FMVSS 102 Transmission Shift Position Sequence - 2008 smart fortwo, BMW X5, Audi R8 Long-Term Road Test

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2008 smart fortwo, BMW X5, Audi R8: FMVSS 102 Transmission Shift Position Sequence

January 24, 2009

08.smart.fortwo.shifter.555.fmvss102.jpg

In my last smart fortwo passion blog, the comments strayed away from the topic at hand (as is the point of the internet) and onto the shift pattern of the US model versus that of the European one. The statement from Bumby was "We didn't get the Euro shifter because the PRND layout is required by US law." EPBrown found an exception to this quickly "We're swimming in cars that use semi-auto gearboxes that use the N/R/+/- shifter. It's on every SMG-equipped BMW." That got me to thinking and then to researching exactly what is required by the NHTSA. And let me tell you now, it's not easy. The NHTSA only lists a "quick reference" guide to searching the Federal Motor Vehicle Safety Standards. In order to access the full text, one needs to go to http://www.gpoaccess.gov/ and search for "49 CFR 571." Obvious, right? Whatever, here it is:

FMVSS Rule 102 beings "Sec.571.102 Standard No. 102; Transmission shift position sequence, starter interlock, and transmission braking effect. S1. Purpose and scope. This standard specifies the requirements for the transmission shift position sequence, a starter interlock, and for a braking effect of automatic transmissions, to reduce the likelihood of shifting errors, to prevent starter engagement by the driver when the transmission is in any drive position, and to provide supplemental braking at speeds below 40 kilometers per hour (25 miles per hour). " That sounds about what I was looking for.

The section that pertains to our question is S3.1.1: (S3.1, of course, being titled Automatic Transmissions.) "Location of transmission shift positions on passenger cars. A neutral position shall be located between forward drive and reverse drive positions." And S3.1.1.1: "Transmission shift levers. If a steering-column mounted transmission shift lever is used, movement from neutral position to forward drive position shall be clockwise. If the transmission shift lever sequence includes a park position, it shall be located at the end, adjacent to the reverse drive position."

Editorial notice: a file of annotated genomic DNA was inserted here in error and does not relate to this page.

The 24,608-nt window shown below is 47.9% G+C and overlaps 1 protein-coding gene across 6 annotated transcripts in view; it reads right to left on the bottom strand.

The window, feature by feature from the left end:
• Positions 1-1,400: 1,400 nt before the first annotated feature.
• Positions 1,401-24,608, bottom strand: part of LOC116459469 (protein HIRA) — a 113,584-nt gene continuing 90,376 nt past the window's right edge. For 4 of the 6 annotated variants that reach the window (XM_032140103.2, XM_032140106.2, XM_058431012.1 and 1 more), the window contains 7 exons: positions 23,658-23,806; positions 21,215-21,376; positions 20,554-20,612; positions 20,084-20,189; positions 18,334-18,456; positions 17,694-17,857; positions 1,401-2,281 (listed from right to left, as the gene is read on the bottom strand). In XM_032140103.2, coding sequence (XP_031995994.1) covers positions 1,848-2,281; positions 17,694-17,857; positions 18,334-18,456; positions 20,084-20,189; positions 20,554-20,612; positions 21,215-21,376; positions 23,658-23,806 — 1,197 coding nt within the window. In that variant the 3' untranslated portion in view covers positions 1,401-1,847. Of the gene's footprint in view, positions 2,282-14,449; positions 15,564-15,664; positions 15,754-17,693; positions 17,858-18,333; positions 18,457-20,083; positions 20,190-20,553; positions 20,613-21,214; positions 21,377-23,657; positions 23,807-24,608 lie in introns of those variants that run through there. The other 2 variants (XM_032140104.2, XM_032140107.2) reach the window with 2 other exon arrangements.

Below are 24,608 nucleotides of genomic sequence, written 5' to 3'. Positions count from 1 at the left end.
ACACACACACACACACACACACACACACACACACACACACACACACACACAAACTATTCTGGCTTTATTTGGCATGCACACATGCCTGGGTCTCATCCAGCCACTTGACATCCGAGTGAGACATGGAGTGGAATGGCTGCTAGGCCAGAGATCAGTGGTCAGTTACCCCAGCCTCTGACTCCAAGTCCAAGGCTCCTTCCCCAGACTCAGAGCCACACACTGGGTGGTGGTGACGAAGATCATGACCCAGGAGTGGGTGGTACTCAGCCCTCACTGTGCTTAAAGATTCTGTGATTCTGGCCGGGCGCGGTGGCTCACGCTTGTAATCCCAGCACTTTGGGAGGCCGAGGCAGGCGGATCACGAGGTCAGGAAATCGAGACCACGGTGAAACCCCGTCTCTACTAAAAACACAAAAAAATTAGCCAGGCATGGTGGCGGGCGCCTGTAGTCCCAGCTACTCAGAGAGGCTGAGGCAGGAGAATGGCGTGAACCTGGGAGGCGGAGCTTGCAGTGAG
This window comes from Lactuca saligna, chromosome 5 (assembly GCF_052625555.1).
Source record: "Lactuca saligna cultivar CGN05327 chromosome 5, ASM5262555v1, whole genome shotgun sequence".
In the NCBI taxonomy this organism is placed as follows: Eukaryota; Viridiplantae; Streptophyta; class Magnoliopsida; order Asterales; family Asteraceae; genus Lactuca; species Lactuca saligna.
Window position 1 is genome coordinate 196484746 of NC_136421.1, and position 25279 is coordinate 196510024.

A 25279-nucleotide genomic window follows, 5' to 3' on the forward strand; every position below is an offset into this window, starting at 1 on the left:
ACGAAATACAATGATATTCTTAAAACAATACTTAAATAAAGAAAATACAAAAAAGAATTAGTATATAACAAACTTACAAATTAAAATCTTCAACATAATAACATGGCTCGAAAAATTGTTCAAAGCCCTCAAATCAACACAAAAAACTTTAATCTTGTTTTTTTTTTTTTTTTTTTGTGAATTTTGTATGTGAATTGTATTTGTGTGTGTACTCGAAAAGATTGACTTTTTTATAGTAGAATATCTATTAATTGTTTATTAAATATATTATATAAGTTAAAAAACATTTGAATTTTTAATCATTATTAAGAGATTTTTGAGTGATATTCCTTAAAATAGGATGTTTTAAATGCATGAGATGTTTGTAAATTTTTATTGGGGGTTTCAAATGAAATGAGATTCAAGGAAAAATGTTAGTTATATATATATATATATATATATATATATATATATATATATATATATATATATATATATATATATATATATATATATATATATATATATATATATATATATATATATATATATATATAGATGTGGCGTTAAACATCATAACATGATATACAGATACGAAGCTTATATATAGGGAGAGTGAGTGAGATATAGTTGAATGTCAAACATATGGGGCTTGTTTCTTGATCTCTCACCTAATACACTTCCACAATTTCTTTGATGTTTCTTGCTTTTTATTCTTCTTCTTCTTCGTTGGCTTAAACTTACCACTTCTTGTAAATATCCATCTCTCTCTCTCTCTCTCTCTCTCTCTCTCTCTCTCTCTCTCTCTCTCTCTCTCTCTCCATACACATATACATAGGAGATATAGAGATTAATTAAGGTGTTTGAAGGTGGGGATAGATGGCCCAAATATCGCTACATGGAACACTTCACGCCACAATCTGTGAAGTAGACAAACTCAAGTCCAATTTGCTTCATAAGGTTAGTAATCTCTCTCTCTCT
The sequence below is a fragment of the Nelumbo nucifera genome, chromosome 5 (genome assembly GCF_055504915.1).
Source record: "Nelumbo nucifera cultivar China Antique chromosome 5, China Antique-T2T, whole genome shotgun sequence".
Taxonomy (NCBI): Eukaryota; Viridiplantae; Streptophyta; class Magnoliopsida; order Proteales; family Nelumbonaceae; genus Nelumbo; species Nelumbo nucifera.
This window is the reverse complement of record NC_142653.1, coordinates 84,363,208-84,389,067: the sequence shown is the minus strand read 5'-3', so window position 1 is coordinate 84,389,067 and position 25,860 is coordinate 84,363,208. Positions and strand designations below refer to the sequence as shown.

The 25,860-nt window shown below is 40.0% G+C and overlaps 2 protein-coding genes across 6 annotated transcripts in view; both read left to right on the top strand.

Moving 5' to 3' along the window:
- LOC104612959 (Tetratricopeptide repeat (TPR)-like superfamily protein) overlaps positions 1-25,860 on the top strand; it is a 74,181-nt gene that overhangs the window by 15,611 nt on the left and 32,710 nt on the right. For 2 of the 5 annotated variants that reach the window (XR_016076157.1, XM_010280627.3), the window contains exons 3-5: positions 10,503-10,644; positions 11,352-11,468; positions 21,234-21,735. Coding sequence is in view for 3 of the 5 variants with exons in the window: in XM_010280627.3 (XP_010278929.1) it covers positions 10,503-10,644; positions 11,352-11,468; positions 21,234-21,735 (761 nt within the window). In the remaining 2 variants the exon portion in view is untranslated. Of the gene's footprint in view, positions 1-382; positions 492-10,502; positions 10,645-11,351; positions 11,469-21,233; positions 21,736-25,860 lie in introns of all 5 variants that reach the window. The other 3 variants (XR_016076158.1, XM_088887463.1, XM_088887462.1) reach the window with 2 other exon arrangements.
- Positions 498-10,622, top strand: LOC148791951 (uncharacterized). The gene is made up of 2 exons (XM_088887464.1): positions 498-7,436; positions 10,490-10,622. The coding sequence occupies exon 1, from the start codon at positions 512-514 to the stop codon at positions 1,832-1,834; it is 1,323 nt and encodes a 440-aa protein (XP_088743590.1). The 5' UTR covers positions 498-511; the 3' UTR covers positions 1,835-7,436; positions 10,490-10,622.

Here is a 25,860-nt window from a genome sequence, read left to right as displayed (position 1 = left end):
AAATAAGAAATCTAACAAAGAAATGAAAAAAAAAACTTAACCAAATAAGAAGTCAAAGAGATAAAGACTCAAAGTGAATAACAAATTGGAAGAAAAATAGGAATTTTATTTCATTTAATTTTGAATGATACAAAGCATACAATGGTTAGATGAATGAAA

Oh, but that only appears to deal with column-mounted shifters, not the nub of a shift lever the 2008 X5 uses, 08.bmw.x5.shifter1.555.fmvss102.jpg let's try "S3.1.4 Identification of shift positions and of shift position sequence. S3.1.4.1 Except as specified in S3.1.4.3, if the transmission shift position sequence includes a park position, identification of shift positions, including the positions in relation to each other and the position selected, shall be displayed in view of the driver whenever any of the following conditions exist: (a) The ignition is in a position where the transmission can be shifted; or (b) the transmission is not in park." That would mean that the BMW's park button is legally acceptable, but still stupid.

But what about the R8 and BMWs with SMG? Well, S3.1.4.2 handles that: R8.555.fmvss102.jpg "Except as specified in S3.1.4.3, if the transmission shift position sequence does not include a park position, identification of shift positions, including the positions in relation to each other and the position selected, shall be displayed in view of the driver whenever the ignition is in a position in which the engine is capable of operation."

The rest of FMVSS 102 isn't nearly as exciting, but that seems to have settled the debate pretty thoroughly: PRND is not required, but N must be between D and R and, if applicable, Park must be labeled (as it is in the X5), and if there is no park (like the R8 and the M3 with DCT), gear position must be labeled and visible to the driver.

Here are quick links to FMVSS 102 and to the entirety of the Code of Federal Regulations Title 49: Transportation.

Mike Magrath, Vehicle Testing Assistant and unqualified legal researcher

Smart and X5 photos by Kurt Niebuhr, R8 photo by Bryan Moody

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